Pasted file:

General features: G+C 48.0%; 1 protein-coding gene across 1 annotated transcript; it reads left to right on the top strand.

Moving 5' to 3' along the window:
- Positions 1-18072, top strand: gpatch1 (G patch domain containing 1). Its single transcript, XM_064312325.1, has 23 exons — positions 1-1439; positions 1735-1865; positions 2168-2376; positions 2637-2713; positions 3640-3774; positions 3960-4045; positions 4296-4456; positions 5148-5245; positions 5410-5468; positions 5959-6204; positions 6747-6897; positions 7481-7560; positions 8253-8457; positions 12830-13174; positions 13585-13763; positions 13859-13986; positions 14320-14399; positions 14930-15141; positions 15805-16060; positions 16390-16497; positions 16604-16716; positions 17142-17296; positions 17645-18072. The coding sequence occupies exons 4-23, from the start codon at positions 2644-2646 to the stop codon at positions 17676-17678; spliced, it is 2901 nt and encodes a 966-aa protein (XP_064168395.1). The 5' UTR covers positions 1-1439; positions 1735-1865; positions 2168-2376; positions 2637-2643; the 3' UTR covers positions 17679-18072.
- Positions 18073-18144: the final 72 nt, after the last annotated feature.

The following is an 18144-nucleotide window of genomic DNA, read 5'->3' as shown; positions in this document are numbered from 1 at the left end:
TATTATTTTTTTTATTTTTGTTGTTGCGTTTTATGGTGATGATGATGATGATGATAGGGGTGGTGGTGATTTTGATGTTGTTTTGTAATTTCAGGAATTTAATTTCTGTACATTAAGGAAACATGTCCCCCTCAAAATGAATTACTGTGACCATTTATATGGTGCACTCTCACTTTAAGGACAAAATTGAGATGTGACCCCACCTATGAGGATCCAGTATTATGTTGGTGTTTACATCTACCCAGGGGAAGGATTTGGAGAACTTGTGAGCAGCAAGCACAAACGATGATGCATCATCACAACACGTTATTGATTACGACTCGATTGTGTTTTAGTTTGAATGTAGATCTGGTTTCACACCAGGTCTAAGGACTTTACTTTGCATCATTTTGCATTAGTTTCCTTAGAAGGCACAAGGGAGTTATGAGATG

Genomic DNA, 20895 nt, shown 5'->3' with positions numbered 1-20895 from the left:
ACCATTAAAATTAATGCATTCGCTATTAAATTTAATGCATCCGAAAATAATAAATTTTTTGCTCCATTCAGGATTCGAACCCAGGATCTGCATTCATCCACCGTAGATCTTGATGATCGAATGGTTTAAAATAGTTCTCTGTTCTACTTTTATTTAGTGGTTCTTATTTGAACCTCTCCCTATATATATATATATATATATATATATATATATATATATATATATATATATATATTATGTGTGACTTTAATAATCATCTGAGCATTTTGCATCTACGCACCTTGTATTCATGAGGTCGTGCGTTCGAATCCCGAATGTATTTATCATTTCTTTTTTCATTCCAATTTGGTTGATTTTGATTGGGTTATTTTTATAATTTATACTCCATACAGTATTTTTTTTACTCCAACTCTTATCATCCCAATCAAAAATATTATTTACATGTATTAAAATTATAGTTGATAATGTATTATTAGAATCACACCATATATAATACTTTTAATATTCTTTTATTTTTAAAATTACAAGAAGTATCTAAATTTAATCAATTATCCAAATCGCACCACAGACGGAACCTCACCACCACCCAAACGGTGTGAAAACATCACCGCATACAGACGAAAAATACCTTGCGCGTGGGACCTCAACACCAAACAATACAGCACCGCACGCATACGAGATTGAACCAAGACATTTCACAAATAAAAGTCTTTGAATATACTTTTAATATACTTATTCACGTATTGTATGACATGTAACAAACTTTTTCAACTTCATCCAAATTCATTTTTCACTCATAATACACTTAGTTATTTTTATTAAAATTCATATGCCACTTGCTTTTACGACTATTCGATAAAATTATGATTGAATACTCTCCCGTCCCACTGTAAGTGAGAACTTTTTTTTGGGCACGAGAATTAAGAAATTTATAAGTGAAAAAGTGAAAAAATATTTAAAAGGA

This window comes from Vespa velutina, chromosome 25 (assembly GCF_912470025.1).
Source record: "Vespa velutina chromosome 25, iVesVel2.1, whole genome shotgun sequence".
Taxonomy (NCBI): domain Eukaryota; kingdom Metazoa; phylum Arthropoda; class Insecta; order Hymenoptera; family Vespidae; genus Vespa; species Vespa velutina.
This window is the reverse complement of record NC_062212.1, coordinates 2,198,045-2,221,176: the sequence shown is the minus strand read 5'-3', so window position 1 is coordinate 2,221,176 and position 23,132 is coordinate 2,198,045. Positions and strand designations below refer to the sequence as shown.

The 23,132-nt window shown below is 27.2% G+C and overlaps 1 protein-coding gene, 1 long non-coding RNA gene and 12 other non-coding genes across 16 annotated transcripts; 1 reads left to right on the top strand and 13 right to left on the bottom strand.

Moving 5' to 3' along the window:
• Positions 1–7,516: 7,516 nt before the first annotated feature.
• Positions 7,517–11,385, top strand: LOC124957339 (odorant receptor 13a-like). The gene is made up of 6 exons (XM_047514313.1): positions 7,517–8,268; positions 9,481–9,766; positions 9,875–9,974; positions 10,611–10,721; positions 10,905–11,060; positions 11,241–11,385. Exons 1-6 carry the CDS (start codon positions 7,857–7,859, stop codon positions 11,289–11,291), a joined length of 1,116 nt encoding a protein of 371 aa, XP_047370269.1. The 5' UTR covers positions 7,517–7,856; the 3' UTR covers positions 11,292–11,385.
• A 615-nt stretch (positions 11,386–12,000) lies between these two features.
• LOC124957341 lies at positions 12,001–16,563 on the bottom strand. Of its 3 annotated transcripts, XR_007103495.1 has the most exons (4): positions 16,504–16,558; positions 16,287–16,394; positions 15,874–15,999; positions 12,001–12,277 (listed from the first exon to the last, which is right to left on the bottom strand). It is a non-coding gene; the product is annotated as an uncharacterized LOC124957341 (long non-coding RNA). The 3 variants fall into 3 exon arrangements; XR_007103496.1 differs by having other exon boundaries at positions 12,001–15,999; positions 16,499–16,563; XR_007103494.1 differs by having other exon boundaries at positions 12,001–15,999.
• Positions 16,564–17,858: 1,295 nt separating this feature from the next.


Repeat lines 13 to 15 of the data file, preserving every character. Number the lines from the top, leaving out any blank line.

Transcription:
The 23,132-nt window shown below is 27.2% G+C and overlaps 1 protein-coding gene, 1 long non-coding RNA gene and 12 other non-coding genes across 16 annotated transcripts; 1 reads left to right on the top strand and 13 right to left on the bottom strand.

Moving 5' to 3' along the window:
• Positions 1–7,516: 7,516 nt before the first annotated feature.